Much like the program set on that other famous thoroughfare, interjected into the action are some nifty animated sequences that are achieved via several small screens lowered in and out of view at key moments. Consider to boot, what other show can boast a third director (Christian Anderson) who is solely dedicated to the numerous puppet sequences featured throughout? Then again, even the hero of our story is a puppet–the aptly named “Princeton”, a recent college grad who, armed with his B.A. in English boldly sets out to taste life with no academic advisor to point the way, and discover his ‘purpose’ (“I can’t pay the bills yet, ’cause I have no skills yet–the world is a big scary place, “ he sings.) Before he “makes a difference to the human race” though, he needs to find an affordable apartment. Beginning at New York’s Avenue A, it isn’t until he finds digs in a rather run-down (but at least within his means) building on the titular lane. There, he and his neighbors all lament in the rousing opening how despite being assured as children (particularly by all the saccharine-coated kiddie-shows they were inundated with) that they were unique, exceptional and “could do anything”, once grown they’ve quickly discovered that out in the real world “You are”, as one character puts it, “NO luckier or more special than anybody else!” In short, “It Sucks To Be Me”.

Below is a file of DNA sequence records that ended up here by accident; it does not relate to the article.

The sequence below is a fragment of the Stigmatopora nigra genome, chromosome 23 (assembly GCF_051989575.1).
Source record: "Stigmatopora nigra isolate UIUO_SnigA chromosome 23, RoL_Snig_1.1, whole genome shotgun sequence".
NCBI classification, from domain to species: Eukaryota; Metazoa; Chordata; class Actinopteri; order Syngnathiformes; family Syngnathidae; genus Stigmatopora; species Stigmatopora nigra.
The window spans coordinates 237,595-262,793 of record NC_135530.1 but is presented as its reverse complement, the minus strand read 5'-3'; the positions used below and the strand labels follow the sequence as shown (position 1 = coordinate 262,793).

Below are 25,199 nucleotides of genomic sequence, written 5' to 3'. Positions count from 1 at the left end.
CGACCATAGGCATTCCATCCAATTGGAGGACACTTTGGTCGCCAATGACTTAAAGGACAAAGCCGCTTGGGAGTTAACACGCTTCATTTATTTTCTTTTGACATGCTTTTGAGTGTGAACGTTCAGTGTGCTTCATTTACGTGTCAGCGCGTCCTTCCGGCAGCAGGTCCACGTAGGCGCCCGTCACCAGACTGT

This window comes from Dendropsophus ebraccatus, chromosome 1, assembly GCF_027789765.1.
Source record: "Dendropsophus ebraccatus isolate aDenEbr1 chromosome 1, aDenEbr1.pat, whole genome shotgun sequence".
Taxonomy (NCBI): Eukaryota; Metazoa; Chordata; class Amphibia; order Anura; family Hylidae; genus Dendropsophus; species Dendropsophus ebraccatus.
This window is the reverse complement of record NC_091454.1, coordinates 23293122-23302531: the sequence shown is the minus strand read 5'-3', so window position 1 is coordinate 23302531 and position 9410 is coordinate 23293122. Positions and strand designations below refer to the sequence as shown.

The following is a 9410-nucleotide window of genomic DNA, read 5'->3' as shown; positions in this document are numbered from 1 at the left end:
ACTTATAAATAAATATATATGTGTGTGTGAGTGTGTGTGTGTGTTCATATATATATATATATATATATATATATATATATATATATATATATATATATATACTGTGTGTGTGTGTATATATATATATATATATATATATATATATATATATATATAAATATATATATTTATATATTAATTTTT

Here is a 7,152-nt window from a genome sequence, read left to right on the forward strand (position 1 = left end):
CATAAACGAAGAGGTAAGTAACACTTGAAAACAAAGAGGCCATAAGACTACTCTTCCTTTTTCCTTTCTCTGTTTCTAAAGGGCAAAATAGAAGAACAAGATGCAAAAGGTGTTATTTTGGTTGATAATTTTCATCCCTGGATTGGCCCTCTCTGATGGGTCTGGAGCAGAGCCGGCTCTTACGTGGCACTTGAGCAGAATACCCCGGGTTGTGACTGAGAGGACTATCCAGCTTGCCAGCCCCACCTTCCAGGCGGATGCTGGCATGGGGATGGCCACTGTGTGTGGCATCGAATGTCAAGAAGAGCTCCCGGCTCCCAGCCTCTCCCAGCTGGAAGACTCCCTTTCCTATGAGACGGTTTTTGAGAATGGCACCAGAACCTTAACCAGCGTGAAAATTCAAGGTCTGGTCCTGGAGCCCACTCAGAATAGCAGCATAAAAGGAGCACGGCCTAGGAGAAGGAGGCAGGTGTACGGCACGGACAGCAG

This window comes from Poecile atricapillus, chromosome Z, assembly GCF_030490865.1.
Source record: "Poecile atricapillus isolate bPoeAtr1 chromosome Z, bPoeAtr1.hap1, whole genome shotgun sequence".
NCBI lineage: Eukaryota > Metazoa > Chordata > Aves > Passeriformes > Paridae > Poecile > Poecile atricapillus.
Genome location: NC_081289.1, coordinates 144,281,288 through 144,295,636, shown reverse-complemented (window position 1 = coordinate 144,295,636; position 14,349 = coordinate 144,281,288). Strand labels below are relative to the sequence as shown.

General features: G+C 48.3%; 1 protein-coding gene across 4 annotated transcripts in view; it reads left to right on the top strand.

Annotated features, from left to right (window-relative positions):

Nathan Danforth (with Teya Patt) as “Nicky” tells his uptight room-mate “Rod” (Louis Pardo): “If you were gay that’d be OK, I mean, ’cause, hey, I’d like you anyway!”